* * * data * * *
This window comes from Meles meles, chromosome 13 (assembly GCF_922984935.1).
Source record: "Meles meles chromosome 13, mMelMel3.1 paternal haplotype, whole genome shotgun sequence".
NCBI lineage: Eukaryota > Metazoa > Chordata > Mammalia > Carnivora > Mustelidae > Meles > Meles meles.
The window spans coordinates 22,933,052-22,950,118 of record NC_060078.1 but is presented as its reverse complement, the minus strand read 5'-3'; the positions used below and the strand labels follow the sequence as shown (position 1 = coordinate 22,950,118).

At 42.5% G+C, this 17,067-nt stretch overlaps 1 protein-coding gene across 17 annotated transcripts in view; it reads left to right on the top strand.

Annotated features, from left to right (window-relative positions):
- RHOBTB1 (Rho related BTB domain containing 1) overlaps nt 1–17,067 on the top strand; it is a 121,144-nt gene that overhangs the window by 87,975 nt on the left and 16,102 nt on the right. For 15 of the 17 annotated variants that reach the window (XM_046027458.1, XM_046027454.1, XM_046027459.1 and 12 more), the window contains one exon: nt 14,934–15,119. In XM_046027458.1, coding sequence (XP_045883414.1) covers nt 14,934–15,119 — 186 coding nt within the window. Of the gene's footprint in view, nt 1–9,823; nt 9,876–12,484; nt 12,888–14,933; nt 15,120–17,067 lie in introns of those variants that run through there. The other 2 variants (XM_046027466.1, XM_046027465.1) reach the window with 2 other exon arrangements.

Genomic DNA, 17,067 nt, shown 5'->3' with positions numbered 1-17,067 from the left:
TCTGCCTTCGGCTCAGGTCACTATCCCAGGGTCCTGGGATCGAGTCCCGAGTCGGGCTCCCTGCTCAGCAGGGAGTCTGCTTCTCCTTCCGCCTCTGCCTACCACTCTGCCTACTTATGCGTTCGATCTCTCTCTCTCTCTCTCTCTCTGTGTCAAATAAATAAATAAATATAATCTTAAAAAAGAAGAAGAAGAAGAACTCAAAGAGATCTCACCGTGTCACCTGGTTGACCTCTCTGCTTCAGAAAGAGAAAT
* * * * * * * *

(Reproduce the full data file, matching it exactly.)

This window comes from Meles meles, chromosome 13 (assembly GCF_922984935.1).
Source record: "Meles meles chromosome 13, mMelMel3.1 paternal haplotype, whole genome shotgun sequence".
NCBI lineage: Eukaryota > Metazoa > Chordata > Mammalia > Carnivora > Mustelidae > Meles > Meles meles.
The window spans coordinates 22,933,052-22,950,118 of record NC_060078.1 but is presented as its reverse complement, the minus strand read 5'-3'; the positions used below and the strand labels follow the sequence as shown (position 1 = coordinate 22,950,118).

At 42.5% G+C, this 17,067-nt stretch overlaps 1 protein-coding gene across 17 annotated transcripts in view; it reads left to right on the top strand.

Annotated features, from left to right (window-relative positions):
- RHOBTB1 (Rho related BTB domain containing 1) overlaps nt 1–17,067 on the top strand; it is a 121,144-nt gene that overhangs the window by 87,975 nt on the left and 16,102 nt on the right. For 15 of the 17 annotated variants that reach the window (XM_046027458.1, XM_046027454.1, XM_046027459.1 and 12 more), the window contains one exon: nt 14,934–15,119. In XM_046027458.1, coding sequence (XP_045883414.1) covers nt 14,934–15,119 — 186 coding nt within the window. Of the gene's footprint in view, nt 1–9,823; nt 9,876–12,484; nt 12,888–14,933; nt 15,120–17,067 lie in introns of those variants that run through there. The other 2 variants (XM_046027466.1, XM_046027465.1) reach the window with 2 other exon arrangements.

Genomic DNA, 17,067 nt, shown 5'->3' with positions numbered 1-17,067 from the left:
TCTGCCTTCGGCTCAGGTCACTATCCCAGGGTCCTGGGATCGAGTCCCGAGTCGGGCTCCCTGCTCAGCAGGGAGTCTGCTTCTCCTTCCGCCTCTGCCTACCACTCTGCCTACTTATGCGTTCGATCTCTCTCTCTCTCTCTCTCTCTGTGTCAAATAAATAAATAAATATAATCTTAAAAAAGAAGAAGAAGAAGAACTCAAAGAGATCTCACCGTGTCACCTGGTTGACCTCTCTGCTTCAGAAAGAGAAAT